June 4, 2016


Market-building social finance models are often aimed at facilitating the growth and capacity of other social finance intermediaries, regional governments and other actors that are involved in the social finance ecosystem to strengthen their ability to provide access to capital to the S&I sector (including individual newcomers, service provider organizations and networks) and beyond.

The research report identifies the following types of market-building initiatives: wholesale funds, investment and contract readiness funds, social incubator funds, funds designed to catalyze the development of new social impact bonds and public development banks. A few examples include:

Wholesale Funds

The UK is well known for the wholesale fund model, where government funds are provided to intermediaries rather than directly invested in social sector organizations. These wholesale models are aimed at supporting social finance intermediaries to achieve the scale that is necessary to meet market demand for accessible and affordable capital from individuals and social sector organizations. Australia created the Social Enterprise Development Investment Fund (SEDIF) in 2011, which catalyzed three new intermediaries. While there are no social finance models of this type currently in Canada, the UK’s Big Society Capital and the Australian SEDIF provide two interesting models for the development of these enabling platforms.

In May of 2016, Big Society Capital published a paper that explores the potential of social finance for the settlement and integration of migrants and refugees.

Investment and Contract Readiness Funds

The UK and Australia have established investment and contract readiness funds to support social sector organizations in the early stages of development. The primary aim of these funds is to assist social sector organizations to build their internal capacity up to a level that is necessary to succeed in pursuing an opportunity linked to a specific investment or contract.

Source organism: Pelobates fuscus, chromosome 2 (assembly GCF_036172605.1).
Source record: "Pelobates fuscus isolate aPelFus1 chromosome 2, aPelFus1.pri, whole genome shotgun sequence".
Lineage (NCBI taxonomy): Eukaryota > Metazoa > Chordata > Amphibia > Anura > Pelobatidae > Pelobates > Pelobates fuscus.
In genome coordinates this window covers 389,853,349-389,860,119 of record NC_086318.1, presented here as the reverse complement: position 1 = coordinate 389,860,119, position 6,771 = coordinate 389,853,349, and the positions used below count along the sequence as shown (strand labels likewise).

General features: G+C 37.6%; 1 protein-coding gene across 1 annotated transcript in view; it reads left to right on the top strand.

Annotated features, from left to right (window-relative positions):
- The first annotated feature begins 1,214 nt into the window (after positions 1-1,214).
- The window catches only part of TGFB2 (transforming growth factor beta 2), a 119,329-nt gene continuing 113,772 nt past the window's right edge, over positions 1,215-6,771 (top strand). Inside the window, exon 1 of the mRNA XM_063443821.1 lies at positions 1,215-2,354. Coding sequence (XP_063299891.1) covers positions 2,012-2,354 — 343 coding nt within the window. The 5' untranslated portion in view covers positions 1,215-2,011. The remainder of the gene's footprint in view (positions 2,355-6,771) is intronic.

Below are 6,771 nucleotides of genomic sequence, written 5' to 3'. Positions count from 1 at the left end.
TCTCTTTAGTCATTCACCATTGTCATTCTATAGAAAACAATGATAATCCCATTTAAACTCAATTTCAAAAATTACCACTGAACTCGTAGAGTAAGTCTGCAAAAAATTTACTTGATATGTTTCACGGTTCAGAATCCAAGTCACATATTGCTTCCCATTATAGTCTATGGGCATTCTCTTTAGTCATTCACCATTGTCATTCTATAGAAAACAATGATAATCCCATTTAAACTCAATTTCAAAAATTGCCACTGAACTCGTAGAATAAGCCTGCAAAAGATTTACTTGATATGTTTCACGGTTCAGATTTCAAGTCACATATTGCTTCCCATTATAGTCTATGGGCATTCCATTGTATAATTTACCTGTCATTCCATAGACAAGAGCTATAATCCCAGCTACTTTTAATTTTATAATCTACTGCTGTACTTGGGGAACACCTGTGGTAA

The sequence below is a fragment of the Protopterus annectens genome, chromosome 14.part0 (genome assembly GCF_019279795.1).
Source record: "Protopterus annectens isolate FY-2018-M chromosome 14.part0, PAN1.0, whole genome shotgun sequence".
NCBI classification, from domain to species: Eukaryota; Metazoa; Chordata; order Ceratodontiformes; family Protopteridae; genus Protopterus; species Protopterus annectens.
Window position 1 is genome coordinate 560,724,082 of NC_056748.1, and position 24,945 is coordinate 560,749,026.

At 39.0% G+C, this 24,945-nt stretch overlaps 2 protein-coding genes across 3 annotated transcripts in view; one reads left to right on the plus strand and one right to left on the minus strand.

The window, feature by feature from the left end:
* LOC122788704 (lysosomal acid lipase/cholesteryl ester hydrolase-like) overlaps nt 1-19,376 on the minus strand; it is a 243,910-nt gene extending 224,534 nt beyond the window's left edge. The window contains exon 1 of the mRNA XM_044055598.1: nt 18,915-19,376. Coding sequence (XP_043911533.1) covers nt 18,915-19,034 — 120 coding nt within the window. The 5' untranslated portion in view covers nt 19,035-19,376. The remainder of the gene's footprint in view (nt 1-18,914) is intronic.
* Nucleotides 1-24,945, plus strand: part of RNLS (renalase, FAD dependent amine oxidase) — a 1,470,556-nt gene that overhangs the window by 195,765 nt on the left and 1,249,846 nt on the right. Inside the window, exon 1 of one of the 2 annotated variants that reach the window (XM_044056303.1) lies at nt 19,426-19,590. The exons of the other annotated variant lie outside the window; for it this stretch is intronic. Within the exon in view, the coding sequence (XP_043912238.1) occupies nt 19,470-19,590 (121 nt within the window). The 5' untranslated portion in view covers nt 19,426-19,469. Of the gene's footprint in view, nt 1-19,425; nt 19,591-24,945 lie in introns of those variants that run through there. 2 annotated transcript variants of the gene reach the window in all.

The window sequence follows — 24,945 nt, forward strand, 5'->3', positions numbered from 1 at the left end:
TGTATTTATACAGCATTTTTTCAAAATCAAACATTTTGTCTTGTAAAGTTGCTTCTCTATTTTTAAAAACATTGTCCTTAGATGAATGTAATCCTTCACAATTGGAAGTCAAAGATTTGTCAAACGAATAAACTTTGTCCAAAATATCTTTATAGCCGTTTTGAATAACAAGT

While it is still early days for the Australian fund, the UK fund has experienced considerable success in helping social sector organizations to secure public sector contracts and to attract private investment. For example, a recent evaluation of the Investment and Contract Readiness Fund (UK) finds that for every £1 spent the fund unlocked £18 in private investment and contracts, and 78 of 155 ventures supported by the Fund have secured contracts and/or investments.

Public Development Banks

Public development banks are capitalized with public funds and have broad mandates to support domestic SMEs. Some of these banks have special programs to invest specifically in social enterprise. Development banks do not make direct investments but rather, they co-invest with private investors in social sector organizations. For example, the US Small Business Association Impact Investment Fund provides capital to designated intermediaries (small business investment companies). The German Reconstruction Credit Institute (KfW) co-invests with private investors on a matching basis, using equity investments to leverage debt financing from commercial banks.

At the time of conducting our research we found no evidence of development banks being applied specifically to the S&I sector. However, the scope of the German or US impact investment programs do not preclude investment in these organizations. SBA has a program designed to promote investments in migrant-owned businesses. Canada’s Business Development Bank is another example of a public development bank that possesses a set of national processes, infrastructure and expertise and is keen to strengthen its commitment to social enterprise and social finance.


*The content on this page summarizes information presented in the Social Finance for the Settlement and Integration Sector in Canada Market Assessment Report (April 2016), produced by Purpose Capital and the Carleton Centre for Community Innovation. Please consult the full report before making any attributions or references to this work.